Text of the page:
Just read an interesting article about how the U.S. is really making the effort to ensure that babies are not only breastfed, but that they breastfeed for longer.  The recommended length of breastfeeding is 12 months for each baby. Last year, 75% of all newborns started life at the breast.  By 6 months, only 43% still nursed, and by 12 months, only 22%.  In Oregon, 40% of babies still nurse at their first birthday.  We know that breastfeeding is important in the prevention of asthma, diabetes, and childhood leukemia.  If you want to read the full article click here.

News on Agave Nectar

Well, it was too good to be true.  Just as Agave nectar is hitting the shelves en masse, we're finding out that although it doesn't mess with insulin resistance, it's not so innocent. It turns out that agave is being produced in such a way that it's about 90% fructose.  Fructose is a type of sugar that has to be converted to glucose by the liver.  People that are consuming agave on a regular basis are ending up with elevated triglycerides (part of a cholesterol panel), and some are experiencing high liver enzymes.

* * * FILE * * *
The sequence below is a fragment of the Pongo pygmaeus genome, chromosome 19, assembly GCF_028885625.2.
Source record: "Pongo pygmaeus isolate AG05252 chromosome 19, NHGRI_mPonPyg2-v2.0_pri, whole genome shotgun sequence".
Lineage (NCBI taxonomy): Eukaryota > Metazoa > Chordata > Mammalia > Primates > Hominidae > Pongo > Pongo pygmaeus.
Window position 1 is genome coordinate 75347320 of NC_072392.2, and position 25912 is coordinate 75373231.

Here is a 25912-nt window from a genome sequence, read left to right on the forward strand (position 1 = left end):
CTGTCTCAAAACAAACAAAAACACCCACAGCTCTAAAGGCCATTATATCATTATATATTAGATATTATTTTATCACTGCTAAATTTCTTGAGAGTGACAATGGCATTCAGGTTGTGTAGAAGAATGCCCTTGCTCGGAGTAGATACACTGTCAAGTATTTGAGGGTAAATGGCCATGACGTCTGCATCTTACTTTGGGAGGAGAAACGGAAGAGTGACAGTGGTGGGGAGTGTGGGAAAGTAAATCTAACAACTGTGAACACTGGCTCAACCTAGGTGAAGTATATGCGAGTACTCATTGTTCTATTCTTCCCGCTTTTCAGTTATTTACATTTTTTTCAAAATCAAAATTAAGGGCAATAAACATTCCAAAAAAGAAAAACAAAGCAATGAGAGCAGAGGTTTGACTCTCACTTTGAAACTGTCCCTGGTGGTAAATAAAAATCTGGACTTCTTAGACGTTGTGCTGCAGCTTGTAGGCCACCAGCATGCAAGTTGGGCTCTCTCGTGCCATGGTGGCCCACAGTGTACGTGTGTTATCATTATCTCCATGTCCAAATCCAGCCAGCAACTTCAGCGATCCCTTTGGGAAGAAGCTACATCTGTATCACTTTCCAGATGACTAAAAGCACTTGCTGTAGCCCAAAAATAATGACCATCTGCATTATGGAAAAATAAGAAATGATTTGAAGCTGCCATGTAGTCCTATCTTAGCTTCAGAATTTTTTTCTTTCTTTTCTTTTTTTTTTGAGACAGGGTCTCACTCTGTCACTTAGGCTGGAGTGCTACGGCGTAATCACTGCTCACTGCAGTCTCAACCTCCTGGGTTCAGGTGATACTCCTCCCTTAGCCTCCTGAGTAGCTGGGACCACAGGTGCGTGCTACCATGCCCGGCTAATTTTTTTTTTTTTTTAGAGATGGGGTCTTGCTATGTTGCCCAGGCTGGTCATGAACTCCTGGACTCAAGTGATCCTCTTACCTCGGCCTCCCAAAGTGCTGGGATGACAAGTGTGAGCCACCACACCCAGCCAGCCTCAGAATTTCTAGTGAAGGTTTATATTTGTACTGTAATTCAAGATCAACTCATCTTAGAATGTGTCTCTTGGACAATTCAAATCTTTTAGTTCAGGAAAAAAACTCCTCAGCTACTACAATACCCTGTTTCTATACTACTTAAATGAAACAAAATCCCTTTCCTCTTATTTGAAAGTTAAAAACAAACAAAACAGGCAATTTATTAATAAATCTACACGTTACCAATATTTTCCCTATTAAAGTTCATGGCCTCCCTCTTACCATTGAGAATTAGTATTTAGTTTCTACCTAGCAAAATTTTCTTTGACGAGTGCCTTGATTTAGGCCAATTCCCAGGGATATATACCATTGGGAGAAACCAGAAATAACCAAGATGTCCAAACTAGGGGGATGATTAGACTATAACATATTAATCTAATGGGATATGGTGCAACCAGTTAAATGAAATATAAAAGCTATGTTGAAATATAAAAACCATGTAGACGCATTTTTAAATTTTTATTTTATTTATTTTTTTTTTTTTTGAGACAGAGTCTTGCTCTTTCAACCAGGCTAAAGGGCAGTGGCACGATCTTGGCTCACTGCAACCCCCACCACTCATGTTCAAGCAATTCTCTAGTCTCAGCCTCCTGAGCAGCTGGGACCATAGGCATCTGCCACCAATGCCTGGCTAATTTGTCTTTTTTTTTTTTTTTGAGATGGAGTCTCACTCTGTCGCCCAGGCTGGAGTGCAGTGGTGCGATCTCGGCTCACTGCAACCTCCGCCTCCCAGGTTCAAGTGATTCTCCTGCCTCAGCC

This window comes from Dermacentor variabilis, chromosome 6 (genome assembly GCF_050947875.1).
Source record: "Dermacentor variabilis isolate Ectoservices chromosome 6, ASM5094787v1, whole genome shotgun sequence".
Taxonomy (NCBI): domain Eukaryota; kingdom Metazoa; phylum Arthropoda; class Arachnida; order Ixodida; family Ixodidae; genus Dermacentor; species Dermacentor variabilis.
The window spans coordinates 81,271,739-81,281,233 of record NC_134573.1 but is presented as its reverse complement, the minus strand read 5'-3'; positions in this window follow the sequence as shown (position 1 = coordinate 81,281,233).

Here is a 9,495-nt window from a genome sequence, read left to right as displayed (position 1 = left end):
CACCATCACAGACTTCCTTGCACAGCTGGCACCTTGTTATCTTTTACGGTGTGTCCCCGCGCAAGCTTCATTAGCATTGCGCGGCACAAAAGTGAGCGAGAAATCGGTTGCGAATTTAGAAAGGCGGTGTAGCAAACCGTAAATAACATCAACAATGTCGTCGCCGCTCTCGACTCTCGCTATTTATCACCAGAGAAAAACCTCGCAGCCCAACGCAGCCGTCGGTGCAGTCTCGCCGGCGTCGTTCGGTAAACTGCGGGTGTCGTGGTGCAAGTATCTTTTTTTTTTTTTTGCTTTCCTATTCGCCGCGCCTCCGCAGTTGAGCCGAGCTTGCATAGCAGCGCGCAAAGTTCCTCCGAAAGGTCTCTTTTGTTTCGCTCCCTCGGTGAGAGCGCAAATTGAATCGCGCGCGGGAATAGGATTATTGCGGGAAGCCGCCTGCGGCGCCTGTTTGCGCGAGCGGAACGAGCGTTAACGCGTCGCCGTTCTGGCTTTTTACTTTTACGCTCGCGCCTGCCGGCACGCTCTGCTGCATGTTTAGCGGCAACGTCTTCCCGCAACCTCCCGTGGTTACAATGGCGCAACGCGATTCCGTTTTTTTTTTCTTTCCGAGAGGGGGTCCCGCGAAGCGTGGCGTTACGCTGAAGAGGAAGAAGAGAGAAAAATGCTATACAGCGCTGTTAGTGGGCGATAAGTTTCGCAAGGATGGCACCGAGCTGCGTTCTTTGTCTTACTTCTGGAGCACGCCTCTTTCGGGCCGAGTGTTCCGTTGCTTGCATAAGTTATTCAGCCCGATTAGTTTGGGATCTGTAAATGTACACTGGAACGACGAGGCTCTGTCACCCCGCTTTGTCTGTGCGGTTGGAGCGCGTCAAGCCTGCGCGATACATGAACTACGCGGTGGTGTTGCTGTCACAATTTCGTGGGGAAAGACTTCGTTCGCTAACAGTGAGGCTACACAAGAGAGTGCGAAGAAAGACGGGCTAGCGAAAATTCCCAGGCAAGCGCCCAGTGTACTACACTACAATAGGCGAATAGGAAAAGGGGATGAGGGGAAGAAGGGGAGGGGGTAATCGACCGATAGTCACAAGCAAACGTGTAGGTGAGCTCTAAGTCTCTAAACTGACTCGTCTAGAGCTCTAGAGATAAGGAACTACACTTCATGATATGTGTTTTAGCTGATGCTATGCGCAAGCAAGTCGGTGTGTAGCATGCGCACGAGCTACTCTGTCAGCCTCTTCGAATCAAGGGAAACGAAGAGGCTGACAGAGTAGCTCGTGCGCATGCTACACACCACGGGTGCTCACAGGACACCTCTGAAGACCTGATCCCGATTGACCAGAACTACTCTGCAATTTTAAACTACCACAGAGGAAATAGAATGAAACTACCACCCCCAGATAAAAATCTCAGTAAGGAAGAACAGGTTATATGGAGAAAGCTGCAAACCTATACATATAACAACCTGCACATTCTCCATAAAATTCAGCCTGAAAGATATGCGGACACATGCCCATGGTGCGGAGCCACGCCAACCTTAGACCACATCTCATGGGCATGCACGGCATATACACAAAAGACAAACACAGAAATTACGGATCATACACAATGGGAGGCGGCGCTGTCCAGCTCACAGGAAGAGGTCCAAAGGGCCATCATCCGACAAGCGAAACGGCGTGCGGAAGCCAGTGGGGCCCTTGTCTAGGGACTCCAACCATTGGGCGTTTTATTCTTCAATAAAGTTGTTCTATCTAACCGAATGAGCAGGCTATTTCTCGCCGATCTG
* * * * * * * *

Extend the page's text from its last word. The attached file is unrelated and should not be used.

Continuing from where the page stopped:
Wondering what to do if you've been using agave?  Switch to molasses, honey, or maple syrup---and even then, use minimally.  These sweeteners have more anti-oxidants in them to help your body process the sugars, and they're lower in fructose (higher in glucose, and easier for the body in general).

A few last words on Travel Tips.

I'd like to round out the Travel series with a few last tips.  Below you'll find naturopathic remedies for travel-related conditions.imagesJet Lag: 1.    Melatonin: 1-3mg 2 hours before you would like to go to bed.* 2.    Exercise: 30 minutes each day, even while on vacation to regulate stress and help with sleep 3.    Lavendar essential oil drops applied to the pillow or rubbed into the temples to help with sleep.

I also found this: the anti-jetlag diet.  If you have time on your hands, there are some folks out there who swear by it.

images-1Nausea/Motion-sickness: 1.    Ginger: 6 capsules taken 1 hour before travel to soothe stomach 2.    Candied/crystallized ginger: to chew/suck on during travel 3.    Sea-bands: worn on the wrists, applies pressure to acupuncture points known to relieve nausea